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Drug trade affects us all

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  • Wider lens necessary for effective education

    Wider lens necessary for effective education

    Friday, July 25 2014 6:00 AM EDT2014-07-25 10:00:24 GMT
    We say it often, but if West Virginia is going to reach its enormous potential, we will need a dynamic, robust educational system that challenges and prepares our people for the rigors of life in the 21st century.
    We say it often, but if West Virginia is going to reach its enormous potential, we will need a dynamic, robust educational system that challenges and prepares our people for the rigors of life in the 21st century.
  • Can we be realistic on roads?

    Can we be realistic on roads?

    Friday, July 18 2014 7:00 AM EDT2014-07-18 11:00:54 GMT
    Building and maintaining roads should not be a political issue. In fact, it should be pretty straightforward. Potholes need filled, drainage ditches need cleaned, the highways need striped — while it might be painstaking and expensive, the overall concept is pretty simple.
    Building and maintaining roads should not be a political issue. In fact, it should be pretty straightforward. Potholes need filled, drainage ditches need cleaned, the highways need striped — while it might be painstaking and expensive, the overall concept is pretty simple.
  • Looking the other way perpetuates criminal politics

    Looking the other way perpetuates criminal politics

    Friday, July 11 2014 10:46 AM EDT2014-07-11 14:46:55 GMT
    Former Mingo County Prosecutor Michael Sparks has been sentenced to 12 months in prison for his role in a political scheme that has dominated headlines for nearly a year and shined a bright light on one part of the state’s tangled web of public corruption.
    Former Mingo County Prosecutor Michael Sparks has been sentenced to 12 months in prison for his role in a political scheme that has dominated headlines for nearly a year and shined a bright light on one part of the state’s tangled web of public corruption.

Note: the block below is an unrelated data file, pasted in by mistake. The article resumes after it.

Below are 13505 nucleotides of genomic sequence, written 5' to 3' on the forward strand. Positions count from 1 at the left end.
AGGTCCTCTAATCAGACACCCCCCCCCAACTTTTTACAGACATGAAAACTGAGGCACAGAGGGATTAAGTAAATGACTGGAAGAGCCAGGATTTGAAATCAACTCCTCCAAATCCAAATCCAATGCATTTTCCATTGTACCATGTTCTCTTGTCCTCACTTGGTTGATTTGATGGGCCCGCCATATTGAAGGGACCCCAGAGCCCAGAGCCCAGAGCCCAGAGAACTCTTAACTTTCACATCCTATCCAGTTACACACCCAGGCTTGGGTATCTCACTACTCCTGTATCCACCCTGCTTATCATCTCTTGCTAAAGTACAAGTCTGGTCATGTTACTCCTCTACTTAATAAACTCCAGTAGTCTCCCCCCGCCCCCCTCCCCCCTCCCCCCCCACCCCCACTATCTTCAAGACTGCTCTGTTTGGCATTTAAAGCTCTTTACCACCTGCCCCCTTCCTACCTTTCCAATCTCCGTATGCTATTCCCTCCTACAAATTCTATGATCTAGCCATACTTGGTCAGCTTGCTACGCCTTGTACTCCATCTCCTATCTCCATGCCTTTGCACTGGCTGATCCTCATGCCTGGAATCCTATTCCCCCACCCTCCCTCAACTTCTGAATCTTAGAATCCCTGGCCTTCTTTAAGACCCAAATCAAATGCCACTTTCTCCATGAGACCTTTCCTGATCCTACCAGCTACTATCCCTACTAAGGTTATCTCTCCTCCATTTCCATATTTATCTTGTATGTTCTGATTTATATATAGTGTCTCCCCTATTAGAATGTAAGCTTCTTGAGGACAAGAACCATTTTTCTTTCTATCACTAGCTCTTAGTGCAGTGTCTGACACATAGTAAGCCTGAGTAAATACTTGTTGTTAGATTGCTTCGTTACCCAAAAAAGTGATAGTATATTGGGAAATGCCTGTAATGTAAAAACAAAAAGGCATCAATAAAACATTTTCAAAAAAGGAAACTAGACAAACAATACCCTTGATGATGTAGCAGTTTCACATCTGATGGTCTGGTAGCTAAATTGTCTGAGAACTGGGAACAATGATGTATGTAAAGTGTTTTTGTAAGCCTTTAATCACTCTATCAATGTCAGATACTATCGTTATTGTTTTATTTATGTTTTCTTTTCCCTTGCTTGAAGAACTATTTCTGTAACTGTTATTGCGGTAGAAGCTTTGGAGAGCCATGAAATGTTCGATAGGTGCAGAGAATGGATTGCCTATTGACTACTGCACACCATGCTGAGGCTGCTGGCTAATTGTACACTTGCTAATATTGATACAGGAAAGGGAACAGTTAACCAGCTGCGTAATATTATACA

On the Aug. 11 edition of the State Journal's Decision Makers, we heard from those affected by the brutal killings of four people in Clarksburg late last month. Investigators say the shooting was directly related to the city's growing drug trade. Among those caught in the crossfire were Fred and Fred Swiger — a father and son delivering newspapers for the Exponent Telegram who were simply in the wrong place at the wrong time. What we learned on Sunday's show is that our state's drug trade does not just affect those who use and deal. It affects the entire community. We heard from an elderly woman who barricades herself in her home. We heard from a mother who will not allow her children to play in the front yard. We heard from police officers who are doing all they can but are still overwhelmed.

As a state, we are better than this. These are stories for Detroit and Chicago and St. Louis, not for Charleston or Wheeling or Clarksburg or Beckley. However, we cannot address this situation if we refuse to acknowledge the truth. The drug trade is here, it's taking hold and, if we're going to take back our communities, we need stand up and say with one voice "no more."